Because I had reason to believe, from the book, that "timber" was used as meaning "woods," I chose the accusative plural.

Swth\r wrote:2) Here also Americanis is DATIVE.


Thank you very much. I was unaware of such dative usages.

Now, have you thought further about the first sentence in this thread?
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Re: Nominative or Ablative?

Postby Trimalchio » Sun Dec 28, 2008 5:34 am

I thought Dative of Posession was only with a passive verb?
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Re: Nominative or Ablative?

Postby timeodanaos » Sun Dec 28, 2008 6:47 pm

Trimalchio wrote:I thought Dative of Posession was only with a passive verb?

Dative of possesion is mostly found with forms of esse; 'patrifamilias erant duae filiae'.
Dative of interest can appear with almost any verb, but especially with 'videor' and synonyms- eg. 'ille mi par esse deos videtur'. Or am I confusing uses? I never really read Latin syntax in English or American books.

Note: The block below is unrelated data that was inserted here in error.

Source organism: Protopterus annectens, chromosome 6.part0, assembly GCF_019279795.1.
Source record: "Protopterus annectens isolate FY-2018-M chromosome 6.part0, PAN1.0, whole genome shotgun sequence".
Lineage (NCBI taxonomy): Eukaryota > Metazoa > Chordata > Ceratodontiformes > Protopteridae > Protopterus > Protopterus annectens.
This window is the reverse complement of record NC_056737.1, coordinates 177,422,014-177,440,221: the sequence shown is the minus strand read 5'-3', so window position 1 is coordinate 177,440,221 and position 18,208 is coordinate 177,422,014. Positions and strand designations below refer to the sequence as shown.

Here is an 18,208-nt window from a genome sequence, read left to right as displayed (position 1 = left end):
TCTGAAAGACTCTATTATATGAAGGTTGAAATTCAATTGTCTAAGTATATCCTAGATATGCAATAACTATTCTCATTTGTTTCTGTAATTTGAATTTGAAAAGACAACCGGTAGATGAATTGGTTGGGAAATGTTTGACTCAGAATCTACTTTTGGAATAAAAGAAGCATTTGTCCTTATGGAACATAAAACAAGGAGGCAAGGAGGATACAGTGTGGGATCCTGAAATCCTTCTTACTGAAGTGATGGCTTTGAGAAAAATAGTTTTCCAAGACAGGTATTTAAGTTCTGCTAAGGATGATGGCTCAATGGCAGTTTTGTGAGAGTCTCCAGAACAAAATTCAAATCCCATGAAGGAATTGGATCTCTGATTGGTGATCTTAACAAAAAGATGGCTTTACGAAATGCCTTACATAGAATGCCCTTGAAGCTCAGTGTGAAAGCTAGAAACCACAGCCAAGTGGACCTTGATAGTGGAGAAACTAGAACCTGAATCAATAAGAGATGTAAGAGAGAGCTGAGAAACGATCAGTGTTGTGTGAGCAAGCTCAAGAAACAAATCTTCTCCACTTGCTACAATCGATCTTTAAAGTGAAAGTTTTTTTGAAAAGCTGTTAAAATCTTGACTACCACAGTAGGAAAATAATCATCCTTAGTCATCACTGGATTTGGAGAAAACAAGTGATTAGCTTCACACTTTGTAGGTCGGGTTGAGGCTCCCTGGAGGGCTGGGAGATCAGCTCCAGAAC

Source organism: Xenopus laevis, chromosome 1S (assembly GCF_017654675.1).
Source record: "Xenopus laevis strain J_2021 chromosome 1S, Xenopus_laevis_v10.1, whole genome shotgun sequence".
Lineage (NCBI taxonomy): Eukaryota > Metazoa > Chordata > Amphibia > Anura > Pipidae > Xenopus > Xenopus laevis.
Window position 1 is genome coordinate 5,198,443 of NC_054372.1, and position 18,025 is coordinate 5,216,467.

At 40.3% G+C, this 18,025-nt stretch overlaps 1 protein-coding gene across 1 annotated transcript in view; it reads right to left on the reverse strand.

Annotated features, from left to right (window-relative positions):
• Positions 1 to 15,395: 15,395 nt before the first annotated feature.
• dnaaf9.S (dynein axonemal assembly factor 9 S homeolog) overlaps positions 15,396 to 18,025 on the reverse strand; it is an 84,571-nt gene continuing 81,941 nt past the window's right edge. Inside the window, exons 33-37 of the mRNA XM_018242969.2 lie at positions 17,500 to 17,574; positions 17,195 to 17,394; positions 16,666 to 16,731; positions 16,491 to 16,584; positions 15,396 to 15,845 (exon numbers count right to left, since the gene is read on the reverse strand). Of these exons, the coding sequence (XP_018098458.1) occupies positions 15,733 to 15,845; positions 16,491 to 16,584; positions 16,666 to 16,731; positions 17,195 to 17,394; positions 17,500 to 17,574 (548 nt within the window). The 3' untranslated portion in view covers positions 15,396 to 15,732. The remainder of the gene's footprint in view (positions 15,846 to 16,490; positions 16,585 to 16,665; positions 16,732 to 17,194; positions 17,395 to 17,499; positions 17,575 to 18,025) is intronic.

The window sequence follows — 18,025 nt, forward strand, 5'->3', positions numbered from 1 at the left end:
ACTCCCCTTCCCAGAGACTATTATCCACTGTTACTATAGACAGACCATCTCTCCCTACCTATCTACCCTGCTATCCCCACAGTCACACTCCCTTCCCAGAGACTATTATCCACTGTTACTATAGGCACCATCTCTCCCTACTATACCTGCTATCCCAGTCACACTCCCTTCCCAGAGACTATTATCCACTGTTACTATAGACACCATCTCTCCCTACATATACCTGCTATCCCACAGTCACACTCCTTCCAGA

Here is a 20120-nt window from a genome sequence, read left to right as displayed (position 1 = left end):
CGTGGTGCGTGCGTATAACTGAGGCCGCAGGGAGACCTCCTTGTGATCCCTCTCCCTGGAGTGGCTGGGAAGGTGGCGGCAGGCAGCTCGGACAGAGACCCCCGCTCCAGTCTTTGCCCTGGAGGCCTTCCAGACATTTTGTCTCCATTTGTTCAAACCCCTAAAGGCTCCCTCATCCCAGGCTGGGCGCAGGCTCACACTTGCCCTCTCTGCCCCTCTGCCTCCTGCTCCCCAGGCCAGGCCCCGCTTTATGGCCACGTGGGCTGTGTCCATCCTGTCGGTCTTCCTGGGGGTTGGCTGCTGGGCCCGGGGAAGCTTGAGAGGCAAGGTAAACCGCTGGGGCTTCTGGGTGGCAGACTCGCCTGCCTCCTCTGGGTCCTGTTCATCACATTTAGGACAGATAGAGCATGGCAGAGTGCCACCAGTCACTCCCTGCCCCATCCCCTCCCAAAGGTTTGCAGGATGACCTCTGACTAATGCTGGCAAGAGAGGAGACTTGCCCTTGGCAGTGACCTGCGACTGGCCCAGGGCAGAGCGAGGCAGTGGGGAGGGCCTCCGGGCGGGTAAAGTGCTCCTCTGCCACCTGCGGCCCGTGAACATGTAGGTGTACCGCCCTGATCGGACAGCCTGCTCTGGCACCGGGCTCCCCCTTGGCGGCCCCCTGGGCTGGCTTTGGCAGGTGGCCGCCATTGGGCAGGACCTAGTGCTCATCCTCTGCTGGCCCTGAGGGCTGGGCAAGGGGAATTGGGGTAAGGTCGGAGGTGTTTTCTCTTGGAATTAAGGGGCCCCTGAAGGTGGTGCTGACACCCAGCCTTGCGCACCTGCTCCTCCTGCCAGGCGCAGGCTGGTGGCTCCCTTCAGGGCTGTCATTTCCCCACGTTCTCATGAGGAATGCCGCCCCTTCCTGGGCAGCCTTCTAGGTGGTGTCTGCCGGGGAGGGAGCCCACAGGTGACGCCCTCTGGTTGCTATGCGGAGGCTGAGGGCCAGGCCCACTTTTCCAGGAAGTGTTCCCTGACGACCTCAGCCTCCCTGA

I have never heard of merging those two classes of dative, but thinking about it, they are quite related, but aren't all datives?
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Re: Nominative or Ablative?

Postby Swth\r » Mon Dec 29, 2008 12:13 am

Cartusiensis wrote:
Swth\r wrote:1) contra + accusative=> contra lignam


Because I had reason to believe, from the book, that "timber" was used as meaning "woods," I chose the accusative plural.


Mea culpa! Falsus eram... I did not remember correctly the gender, so I thought it is feminine singular :oops:

Cartusiensis wrote:
Swth\r wrote:2) Here also Americanis is DATIVE.


Thank you very much. I was unaware of such dative usages.

Now, have you thought further about the first sentence in this thread?


I believe you need the NOMINATIVE, but I am not quite certain about it... :?